Mold Gold Cape
The world of 1700 BC explored through surviving objects. Neil MacGregor describes a remarkable gold cape now at the British Museum but discovered by quarrying workmen in Wales.
Director of the British Museum Neil MacGregor retells the history of human development from the first stone axe to the credit card, using 100 selected objects from the Museum.
Neil MacGregor continues to explore the world of around 3,600 years ago through some of the most powerful objects that remain - discovered in modern day Iraq, Crete, Egypt and now Wales.
In 1833 a group of workmen were looking for stones in a field near the village of Mold in North Wales when they unearthed a burial site with a skeleton covered by a crushed sheet of pure gold. Neil tells the story of what has become known at the British Museum as the Mold Gold Cape and tries to envisage the society that made it. Nothing like the contemporary courts of the pharaohs of Egypt and the palaces of the Minoans in Crete seem to have existed in Britain at that time, but he imagines a people with surprisingly sophisticated skills and social structures.
About this object
Location: Mold, Flintshire, North Wales
Culture: Early People
Period: About 1900-1600 BC
This gold cape was originally found in a grave in North Wales. It has been crafted from a single gold ingot beaten to a breathtakingly thin sheet. We do not know who wore the cape but it could only fit a slim woman or child. Whoever wore it must also have possessed great power and wealth. This wealth may have been generated by the nearby Great Orme - the largest copper mine in north-west Europe. This would have been a major trading centre for prehistoric communities.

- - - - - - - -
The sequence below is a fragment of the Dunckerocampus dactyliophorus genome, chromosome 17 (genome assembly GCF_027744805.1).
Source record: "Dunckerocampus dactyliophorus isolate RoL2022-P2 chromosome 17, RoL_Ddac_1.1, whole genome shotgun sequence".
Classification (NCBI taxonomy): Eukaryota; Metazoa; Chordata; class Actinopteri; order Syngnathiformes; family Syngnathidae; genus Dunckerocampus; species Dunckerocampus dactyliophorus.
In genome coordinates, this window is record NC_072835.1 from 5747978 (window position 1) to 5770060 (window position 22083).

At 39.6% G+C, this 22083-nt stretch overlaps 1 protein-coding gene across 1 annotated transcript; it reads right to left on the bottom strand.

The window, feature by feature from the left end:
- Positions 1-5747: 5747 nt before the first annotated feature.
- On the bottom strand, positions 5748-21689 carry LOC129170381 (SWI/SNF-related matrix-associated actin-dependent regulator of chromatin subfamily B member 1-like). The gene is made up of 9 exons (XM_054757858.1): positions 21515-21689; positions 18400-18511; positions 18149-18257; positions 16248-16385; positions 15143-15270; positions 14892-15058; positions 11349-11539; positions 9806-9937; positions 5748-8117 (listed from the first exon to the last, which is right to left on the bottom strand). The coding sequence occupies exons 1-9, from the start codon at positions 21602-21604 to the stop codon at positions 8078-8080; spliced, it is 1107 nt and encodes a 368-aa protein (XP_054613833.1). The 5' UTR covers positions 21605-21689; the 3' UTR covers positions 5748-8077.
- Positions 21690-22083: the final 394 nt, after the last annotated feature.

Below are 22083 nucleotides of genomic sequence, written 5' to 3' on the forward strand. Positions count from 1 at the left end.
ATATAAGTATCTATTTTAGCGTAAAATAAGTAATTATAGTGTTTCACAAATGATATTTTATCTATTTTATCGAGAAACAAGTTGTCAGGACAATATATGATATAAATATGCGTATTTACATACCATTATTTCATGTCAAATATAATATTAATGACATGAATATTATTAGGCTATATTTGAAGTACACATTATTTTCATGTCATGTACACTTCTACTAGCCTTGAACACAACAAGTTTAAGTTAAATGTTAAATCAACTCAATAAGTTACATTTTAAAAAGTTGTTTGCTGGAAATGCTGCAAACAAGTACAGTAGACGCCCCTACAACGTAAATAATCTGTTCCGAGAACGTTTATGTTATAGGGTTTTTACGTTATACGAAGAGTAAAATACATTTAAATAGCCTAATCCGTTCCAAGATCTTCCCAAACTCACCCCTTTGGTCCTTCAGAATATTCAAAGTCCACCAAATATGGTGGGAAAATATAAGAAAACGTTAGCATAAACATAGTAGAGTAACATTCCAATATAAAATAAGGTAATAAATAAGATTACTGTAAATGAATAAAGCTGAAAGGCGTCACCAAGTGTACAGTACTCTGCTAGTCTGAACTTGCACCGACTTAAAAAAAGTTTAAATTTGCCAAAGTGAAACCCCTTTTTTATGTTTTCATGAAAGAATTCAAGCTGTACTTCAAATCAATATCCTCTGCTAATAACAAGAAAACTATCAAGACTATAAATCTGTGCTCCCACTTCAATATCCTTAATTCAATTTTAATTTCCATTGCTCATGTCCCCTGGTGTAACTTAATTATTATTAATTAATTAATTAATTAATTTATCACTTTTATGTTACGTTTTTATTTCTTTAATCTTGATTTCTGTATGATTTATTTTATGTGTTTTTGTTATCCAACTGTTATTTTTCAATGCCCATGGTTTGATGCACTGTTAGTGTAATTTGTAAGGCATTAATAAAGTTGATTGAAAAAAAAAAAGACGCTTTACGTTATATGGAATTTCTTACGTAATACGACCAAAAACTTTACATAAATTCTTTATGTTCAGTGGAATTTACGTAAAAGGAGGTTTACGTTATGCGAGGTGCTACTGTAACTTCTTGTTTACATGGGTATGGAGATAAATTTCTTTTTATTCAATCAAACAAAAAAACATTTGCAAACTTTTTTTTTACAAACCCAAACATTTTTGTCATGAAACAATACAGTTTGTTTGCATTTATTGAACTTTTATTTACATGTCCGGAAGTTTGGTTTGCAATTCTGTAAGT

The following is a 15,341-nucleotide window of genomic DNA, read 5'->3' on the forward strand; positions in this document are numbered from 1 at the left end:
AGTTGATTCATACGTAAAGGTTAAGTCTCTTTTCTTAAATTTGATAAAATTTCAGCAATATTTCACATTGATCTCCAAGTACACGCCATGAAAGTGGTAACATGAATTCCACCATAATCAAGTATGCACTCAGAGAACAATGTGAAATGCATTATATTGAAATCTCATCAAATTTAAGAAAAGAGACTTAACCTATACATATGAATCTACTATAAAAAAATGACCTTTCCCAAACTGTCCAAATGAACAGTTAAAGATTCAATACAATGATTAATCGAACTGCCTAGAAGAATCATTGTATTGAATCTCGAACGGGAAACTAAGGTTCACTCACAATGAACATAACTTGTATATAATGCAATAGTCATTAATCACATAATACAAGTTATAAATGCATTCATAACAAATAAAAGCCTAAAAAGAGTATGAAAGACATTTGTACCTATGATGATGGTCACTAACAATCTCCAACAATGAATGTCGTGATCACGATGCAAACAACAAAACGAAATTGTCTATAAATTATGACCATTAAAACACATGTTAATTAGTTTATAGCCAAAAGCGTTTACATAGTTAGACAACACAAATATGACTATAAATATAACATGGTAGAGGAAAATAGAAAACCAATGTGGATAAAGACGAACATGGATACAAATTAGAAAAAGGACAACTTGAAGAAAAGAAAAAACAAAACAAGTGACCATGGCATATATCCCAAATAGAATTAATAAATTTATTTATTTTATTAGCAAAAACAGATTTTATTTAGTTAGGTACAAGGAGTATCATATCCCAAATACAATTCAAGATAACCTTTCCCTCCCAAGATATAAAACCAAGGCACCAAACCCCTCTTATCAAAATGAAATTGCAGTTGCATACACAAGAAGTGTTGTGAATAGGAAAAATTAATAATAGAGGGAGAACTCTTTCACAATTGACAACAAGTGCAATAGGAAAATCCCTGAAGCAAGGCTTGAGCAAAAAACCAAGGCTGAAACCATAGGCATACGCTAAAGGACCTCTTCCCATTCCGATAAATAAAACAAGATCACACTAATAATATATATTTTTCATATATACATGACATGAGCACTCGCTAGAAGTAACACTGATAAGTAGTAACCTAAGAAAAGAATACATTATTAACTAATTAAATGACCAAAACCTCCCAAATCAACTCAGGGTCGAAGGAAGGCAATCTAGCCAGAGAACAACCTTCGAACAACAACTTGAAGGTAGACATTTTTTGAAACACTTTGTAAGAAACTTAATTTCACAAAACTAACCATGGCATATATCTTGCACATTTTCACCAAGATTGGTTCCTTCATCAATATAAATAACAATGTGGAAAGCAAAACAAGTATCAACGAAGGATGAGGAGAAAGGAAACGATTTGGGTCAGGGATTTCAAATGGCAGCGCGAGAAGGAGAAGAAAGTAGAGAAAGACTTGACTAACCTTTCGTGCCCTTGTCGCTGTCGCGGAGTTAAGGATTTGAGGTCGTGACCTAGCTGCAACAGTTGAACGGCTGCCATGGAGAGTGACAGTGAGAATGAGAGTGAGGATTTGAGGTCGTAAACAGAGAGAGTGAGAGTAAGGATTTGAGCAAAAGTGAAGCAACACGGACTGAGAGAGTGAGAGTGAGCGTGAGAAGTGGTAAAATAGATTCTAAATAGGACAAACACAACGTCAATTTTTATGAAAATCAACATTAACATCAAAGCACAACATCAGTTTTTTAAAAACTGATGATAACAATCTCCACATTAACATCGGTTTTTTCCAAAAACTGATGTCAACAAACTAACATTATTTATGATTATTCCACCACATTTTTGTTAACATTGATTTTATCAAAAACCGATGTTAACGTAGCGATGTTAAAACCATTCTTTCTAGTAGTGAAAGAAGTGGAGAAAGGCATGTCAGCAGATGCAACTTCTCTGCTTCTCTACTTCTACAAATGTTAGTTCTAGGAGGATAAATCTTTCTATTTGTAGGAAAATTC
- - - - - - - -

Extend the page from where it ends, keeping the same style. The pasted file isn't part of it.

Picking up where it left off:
How did people live in Bronze Age Britain?
When this gold cape was made people in Britain did not live in permanent villages, nor did they build cities or palaces. Bronze Age Britons lived in socially fluid communities moving with their herds and possessions through the landscape, burying their dead in round barrows. Despite not living in cities or a state they were capable of creating incredibly sophisticated objects like the Mold Gold Cape. Individual communities were connected by an extensive trade network that spanned north-west Europe.
Did you know?
- The gold ingot from which this cape was made would have been about the size of a ping pong ball.
Who wore this cape?
By Ben Roberts, Curator, British Museum
When a spectacular object is found buried with an individual, the usual assumption made is that the person must have been a male adult – perhaps a warrior, a chief or religious leader. This is what people first thought when they found the fragments of the Mold Gold Cape.
It was only through painstaking reconstruction over many years by Ian McIntyre in the British Museum that this idea was challenged. The cape in its final form was far too small to be for a man – it would only fit a petite lady or a child.
The skeleton was lost soon after it was found by workmen, so we will never know its gender. But it’s a good reminder that archaeologists always interpret the past with the prejudices of the present. Our vision of what societies were like in the Bronze Age changes with new discoveries such as the Mold Gold Cape.
The cape is unique – there is really nothing to compare it to in the whole of Europe. This makes it more difficult to understand why it was made and what significance it had.
The impression given by the design is that the cape was trying to imitate strands of beads slung over the shoulders. There are small holes along the neckline and body of the cape so we can assume that it formed part of a bigger costume.
When worn, it would have restricted how you could move and it surely must have only come out for special occasions. What those occasions were we will never know.
When really stuck for an idea of what an object was used for, archaeologists tend to say ritual – how about I say that the Mold Cape was ceremonial!
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